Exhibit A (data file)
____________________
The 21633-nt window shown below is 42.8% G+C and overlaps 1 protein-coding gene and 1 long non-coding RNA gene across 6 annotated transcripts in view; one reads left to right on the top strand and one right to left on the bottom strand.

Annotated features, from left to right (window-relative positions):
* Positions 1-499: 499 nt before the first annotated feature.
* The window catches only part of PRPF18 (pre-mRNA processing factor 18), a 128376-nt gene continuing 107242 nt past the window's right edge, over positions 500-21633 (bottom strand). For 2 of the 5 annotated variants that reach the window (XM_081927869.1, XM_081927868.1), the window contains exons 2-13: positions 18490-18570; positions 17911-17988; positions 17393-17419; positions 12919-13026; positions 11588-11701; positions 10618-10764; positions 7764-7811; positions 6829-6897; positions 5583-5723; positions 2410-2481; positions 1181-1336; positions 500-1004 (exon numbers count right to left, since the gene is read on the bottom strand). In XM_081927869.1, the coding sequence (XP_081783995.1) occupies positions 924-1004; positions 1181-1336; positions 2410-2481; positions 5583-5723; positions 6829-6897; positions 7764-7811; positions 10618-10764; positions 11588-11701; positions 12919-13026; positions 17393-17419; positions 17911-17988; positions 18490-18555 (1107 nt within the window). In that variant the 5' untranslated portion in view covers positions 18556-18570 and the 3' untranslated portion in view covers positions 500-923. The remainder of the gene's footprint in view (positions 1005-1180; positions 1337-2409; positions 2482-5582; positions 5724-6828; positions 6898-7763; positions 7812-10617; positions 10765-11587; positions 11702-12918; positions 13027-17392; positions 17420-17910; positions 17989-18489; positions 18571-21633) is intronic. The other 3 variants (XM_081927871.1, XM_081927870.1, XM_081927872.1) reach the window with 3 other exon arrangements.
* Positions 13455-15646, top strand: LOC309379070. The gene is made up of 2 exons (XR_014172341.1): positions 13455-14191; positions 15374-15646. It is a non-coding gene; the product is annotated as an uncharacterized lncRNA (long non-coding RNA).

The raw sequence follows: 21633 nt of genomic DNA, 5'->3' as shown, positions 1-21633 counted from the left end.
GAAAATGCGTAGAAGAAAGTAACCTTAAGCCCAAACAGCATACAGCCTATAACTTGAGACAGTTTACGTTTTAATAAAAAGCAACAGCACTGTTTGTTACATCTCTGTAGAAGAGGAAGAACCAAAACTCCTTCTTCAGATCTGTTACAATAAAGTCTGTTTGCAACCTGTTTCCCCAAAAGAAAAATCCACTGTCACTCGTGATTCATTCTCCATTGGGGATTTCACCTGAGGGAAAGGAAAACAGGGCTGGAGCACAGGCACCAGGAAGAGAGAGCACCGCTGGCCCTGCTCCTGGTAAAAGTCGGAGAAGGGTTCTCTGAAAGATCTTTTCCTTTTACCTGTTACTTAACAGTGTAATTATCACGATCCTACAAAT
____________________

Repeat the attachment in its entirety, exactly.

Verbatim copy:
The 21633-nt window shown below is 42.8% G+C and overlaps 1 protein-coding gene and 1 long non-coding RNA gene across 6 annotated transcripts in view; one reads left to right on the top strand and one right to left on the bottom strand.

Annotated features, from left to right (window-relative positions):
* Positions 1-499: 499 nt before the first annotated feature.
* The window catches only part of PRPF18 (pre-mRNA processing factor 18), a 128376-nt gene continuing 107242 nt past the window's right edge, over positions 500-21633 (bottom strand). For 2 of the 5 annotated variants that reach the window (XM_081927869.1, XM_081927868.1), the window contains exons 2-13: positions 18490-18570; positions 17911-17988; positions 17393-17419; positions 12919-13026; positions 11588-11701; positions 10618-10764; positions 7764-7811; positions 6829-6897; positions 5583-5723; positions 2410-2481; positions 1181-1336; positions 500-1004 (exon numbers count right to left, since the gene is read on the bottom strand). In XM_081927869.1, the coding sequence (XP_081783995.1) occupies positions 924-1004; positions 1181-1336; positions 2410-2481; positions 5583-5723; positions 6829-6897; positions 7764-7811; positions 10618-10764; positions 11588-11701; positions 12919-13026; positions 17393-17419; positions 17911-17988; positions 18490-18555 (1107 nt within the window). In that variant the 5' untranslated portion in view covers positions 18556-18570 and the 3' untranslated portion in view covers positions 500-923. The remainder of the gene's footprint in view (positions 1005-1180; positions 1337-2409; positions 2482-5582; positions 5724-6828; positions 6898-7763; positions 7812-10617; positions 10765-11587; positions 11702-12918; positions 13027-17392; positions 17420-17910; positions 17989-18489; positions 18571-21633) is intronic. The other 3 variants (XM_081927871.1, XM_081927870.1, XM_081927872.1) reach the window with 3 other exon arrangements.
* Positions 13455-15646, top strand: LOC309379070. The gene is made up of 2 exons (XR_014172341.1): positions 13455-14191; positions 15374-15646. It is a non-coding gene; the product is annotated as an uncharacterized lncRNA (long non-coding RNA).

The raw sequence follows: 21633 nt of genomic DNA, 5'->3' as shown, positions 1-21633 counted from the left end.
GAAAATGCGTAGAAGAAAGTAACCTTAAGCCCAAACAGCATACAGCCTATAACTTGAGACAGTTTACGTTTTAATAAAAAGCAACAGCACTGTTTGTTACATCTCTGTAGAAGAGGAAGAACCAAAACTCCTTCTTCAGATCTGTTACAATAAAGTCTGTTTGCAACCTGTTTCCCCAAAAGAAAAATCCACTGTCACTCGTGATTCATTCTCCATTGGGGATTTCACCTGAGGGAAAGGAAAACAGGGCTGGAGCACAGGCACCAGGAAGAGAGAGCACCGCTGGCCCTGCTCCTGGTAAAAGTCGGAGAAGGGTTCTCTGAAAGATCTTTTCCTTTTACCTGTTACTTAACAGTGTAATTATCACGATCCTACAAAT